FOOD: Jordan

Food in Jordan revolves around the holy food trinity of shwarma, felafel/hummus, and chicken with rice. I swear, 90% percent of my lunches in that country consisted of one or more of those things. I drew a map today for someone in my Morocco program who’s heading to Irbid this summer. He was so excited that there were so many restaurants . . . wait till he learns they all serve the same thing.

This is not to say that these 3 things aren’t very good sometime. My roommate John would wax lyrical about the glories of Fuwaal’s creamy hummus and warm bread and how the shwarma place near the Paradise Supermarket on University Street was the best because the didn’t dilute the meatiness by adding french fries (sort of like adding sawdust to a used car engine).

He may be right, but then again, he was the sort of person who considered a bag of Bugles and a bottle of Coke a balanced breakfast.

Chicken and Rice, it should be noted, is not just chicken and rice, it is the lifeblood of Jordanian culture. It is always a great honor to host a guest in Jordan, and what better way to do so than by serving up a big heaping plate of steaming rice topped with crispy roast chicken. Sound like more food than any one person could possible consume in their wildest dreams? That’s kind of the point. Thy Jordanian cup overfloweth.

Of the great chicken and rice dishes (lamb can be substituted but rarely was in my experience), Mensaf towers over them all. Bedouin to the bone, it consists of roast chicken, nuts, rice, and a thin fermented yoghurt sauce. That’s it. Piles of it. Piles and piles and piles of it. If you want to show how big your Jordanian britches are (as my grandmother might say were she to talk about eating Mensaf, which, for reasons I’ll never understand, she never did) you mix clumps of the stuff in your hand, work the rice starch/yoghurt goo until the whole thing becomes a sort of desert sushi ball, place it on you bent thumb and flip “superbowl-coin-flipper-ref style” into your mouth. Don’t wash, don’t rinse (your hands will get gross, that’s half the fun) DO REPEAT.

Eating with your hands, as every four-year-old knows, is lots of fun. What they (and apparently 24-year-olds hosted at their language partner’s house) forget is that the reason grown-ups eat with forks, beyond the fact that they like being boring, is that FOOD IS HOT. When John and I went to (my language partner) Mohammad’s for lunch I had been fasting all morning in anticipation and hence shoved my hand in with relish as soon as the eating procedure began. This was a mistake. I thought I might cry or get a skin graft or both while Mohammad laughed and started munching away.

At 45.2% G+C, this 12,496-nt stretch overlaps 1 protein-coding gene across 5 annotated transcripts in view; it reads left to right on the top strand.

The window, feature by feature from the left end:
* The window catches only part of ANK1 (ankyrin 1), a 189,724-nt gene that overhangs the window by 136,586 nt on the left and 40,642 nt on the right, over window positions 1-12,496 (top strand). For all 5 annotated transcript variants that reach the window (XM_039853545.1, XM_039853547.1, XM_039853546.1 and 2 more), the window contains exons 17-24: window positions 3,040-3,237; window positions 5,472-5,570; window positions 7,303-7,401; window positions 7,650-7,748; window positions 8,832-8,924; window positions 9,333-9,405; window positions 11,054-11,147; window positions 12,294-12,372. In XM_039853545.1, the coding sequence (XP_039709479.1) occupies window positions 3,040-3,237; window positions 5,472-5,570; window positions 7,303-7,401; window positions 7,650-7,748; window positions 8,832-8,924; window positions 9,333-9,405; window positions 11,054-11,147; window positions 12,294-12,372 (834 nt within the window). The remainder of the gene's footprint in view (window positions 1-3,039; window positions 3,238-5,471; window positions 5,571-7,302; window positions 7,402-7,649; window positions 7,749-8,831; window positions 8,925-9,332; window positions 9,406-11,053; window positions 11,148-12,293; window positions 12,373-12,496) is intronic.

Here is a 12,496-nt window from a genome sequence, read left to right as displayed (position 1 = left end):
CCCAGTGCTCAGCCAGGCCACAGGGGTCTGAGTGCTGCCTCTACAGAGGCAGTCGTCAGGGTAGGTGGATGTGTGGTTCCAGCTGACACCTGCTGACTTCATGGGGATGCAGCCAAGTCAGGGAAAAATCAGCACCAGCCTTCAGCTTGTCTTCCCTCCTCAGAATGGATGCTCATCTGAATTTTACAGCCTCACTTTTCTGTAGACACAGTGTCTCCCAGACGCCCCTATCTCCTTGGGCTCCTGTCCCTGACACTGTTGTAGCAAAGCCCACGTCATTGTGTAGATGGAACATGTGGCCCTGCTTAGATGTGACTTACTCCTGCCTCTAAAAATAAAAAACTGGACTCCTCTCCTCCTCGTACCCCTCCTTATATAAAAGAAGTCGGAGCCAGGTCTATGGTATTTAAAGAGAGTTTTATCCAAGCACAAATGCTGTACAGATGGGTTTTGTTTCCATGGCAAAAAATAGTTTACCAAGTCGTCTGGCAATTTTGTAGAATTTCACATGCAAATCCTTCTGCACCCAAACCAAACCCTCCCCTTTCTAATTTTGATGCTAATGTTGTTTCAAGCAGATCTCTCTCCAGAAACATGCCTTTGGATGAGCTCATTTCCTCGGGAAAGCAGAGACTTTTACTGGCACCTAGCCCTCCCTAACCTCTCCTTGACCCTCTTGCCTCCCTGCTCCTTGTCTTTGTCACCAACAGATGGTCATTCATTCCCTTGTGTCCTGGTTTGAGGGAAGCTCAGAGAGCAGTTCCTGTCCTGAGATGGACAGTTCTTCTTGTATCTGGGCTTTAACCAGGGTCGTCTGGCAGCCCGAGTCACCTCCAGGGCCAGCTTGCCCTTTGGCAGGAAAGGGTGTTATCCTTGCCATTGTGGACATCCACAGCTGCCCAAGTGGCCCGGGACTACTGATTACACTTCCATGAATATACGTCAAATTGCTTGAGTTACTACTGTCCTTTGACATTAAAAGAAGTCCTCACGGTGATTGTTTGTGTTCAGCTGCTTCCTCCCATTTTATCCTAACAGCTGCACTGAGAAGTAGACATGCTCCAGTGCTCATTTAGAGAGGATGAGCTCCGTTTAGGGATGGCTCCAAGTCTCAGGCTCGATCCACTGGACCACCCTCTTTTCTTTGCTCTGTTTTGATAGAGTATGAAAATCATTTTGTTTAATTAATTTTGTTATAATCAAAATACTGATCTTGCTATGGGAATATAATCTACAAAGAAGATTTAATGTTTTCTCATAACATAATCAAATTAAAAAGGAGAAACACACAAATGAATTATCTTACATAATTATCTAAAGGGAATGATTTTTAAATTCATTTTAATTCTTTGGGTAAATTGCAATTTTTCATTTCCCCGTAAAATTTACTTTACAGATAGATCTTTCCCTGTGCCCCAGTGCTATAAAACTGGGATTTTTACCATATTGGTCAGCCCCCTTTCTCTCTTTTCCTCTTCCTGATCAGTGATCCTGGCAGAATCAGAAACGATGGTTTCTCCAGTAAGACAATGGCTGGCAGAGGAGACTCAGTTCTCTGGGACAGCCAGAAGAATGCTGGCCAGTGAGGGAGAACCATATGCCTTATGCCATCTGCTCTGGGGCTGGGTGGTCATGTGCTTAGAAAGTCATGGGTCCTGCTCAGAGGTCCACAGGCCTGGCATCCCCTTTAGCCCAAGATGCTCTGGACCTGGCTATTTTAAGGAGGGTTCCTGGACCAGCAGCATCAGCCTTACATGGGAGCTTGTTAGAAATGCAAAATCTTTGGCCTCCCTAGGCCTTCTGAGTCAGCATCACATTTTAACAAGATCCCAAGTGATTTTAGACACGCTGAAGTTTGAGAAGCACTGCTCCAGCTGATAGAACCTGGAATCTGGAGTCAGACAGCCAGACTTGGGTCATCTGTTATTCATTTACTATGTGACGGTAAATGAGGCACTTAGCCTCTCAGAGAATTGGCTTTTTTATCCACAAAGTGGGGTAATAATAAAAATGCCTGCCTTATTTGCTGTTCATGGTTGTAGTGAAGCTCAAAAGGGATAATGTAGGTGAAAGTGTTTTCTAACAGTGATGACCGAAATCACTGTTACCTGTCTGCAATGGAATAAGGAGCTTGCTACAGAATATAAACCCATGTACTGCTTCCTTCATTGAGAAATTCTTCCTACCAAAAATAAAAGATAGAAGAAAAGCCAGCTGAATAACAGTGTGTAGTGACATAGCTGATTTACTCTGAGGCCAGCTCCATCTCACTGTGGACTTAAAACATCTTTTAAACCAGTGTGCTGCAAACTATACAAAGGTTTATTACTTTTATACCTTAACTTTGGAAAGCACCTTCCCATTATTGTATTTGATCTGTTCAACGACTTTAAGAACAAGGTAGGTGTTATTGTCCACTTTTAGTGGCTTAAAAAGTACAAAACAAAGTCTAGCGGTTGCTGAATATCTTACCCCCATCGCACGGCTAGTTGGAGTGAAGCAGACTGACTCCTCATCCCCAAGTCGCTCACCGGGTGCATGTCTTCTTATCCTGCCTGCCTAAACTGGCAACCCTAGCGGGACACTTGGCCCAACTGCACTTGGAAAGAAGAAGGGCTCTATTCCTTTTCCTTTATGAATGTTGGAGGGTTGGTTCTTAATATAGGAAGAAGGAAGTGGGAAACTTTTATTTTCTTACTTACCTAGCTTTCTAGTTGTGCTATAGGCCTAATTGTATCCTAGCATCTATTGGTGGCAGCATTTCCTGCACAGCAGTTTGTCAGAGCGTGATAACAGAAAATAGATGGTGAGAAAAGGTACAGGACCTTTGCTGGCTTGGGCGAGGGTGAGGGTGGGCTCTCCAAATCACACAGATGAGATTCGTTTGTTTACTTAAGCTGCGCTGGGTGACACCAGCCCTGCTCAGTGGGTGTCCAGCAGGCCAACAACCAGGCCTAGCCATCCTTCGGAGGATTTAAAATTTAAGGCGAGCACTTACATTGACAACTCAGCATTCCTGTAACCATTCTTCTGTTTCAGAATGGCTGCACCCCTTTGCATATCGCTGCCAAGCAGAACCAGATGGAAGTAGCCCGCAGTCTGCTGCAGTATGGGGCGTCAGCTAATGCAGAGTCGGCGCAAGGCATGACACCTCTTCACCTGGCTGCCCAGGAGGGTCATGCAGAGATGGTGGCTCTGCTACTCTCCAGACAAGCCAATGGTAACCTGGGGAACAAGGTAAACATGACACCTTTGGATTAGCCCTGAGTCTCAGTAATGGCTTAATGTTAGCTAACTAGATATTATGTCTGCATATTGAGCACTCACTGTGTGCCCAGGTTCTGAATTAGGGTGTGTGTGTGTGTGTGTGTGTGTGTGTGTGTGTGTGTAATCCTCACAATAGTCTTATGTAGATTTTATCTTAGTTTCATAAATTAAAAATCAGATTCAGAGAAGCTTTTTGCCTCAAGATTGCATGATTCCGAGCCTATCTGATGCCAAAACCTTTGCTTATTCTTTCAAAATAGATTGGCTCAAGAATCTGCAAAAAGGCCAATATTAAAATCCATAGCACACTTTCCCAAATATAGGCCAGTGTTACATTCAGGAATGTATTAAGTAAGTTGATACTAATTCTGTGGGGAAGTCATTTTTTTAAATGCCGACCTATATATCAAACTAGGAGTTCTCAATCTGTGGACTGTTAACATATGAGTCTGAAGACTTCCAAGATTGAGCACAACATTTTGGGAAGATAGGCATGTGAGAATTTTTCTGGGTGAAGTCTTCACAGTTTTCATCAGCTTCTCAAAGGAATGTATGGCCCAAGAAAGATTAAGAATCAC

Eating Mensaf is fun, tasting it less so. It’s sort of like roast beef, mashed potatoes, and gravy. Sure it reminds you of some homely-Norman Rockwell-Richard Nixon-vision of remembered 50’s America but that doesn’t make it actually taste good, it just makes it taste boring. You can replace Rockwell paintings with Beduin kufiyas (red and white, not black and white like those fedayiin Palestinians) and Nixon with King Hussein (either one) and you’re still left with the same product: a boring mix of fat and starch that’s given more prominence than it deserves.

Thankfully, there is hope and, like with Luke and Leia, it comes as twins. What twins you ask? The twin saviors of the Jordanian Chicken and Rice Galaxy: Maghloubah and Ouzze.

Maghloubeh literally means “upside down” though in my lexicon it means “rice heaven”. It involves deep frying eggplant and cauliflower (possibly even potatoes and carrots) and then cooking them again with onions, chicken, and spices in a huge pot with rice on top. When finished those whole mess is dumped upside down revealing the secret chicken and veggie treasure buried beneath the seemingly barren rice surface. It’s like hunting for dinosaurs that you get to eat. With vegetables. For a country that seems to have markets full of the green stuff I was continually surprised that they never seemed to show up in meals anywhere except my apartment on nights I was cooking.Image

Ouzze, at least the type that my professor made for us, is just as good. It has little veggies mixed into the rice and the chicken is stuffed with rosemary before being roasted. It has a sort of earthy taste that fits right in with a cool Fall day, looking out at some Roman ruins from my prof’s balcony.

Jordan may not be the culinary capital of the world but, occasionally, it can be surprisingly good, even with things that have become unsurprisingly predictable.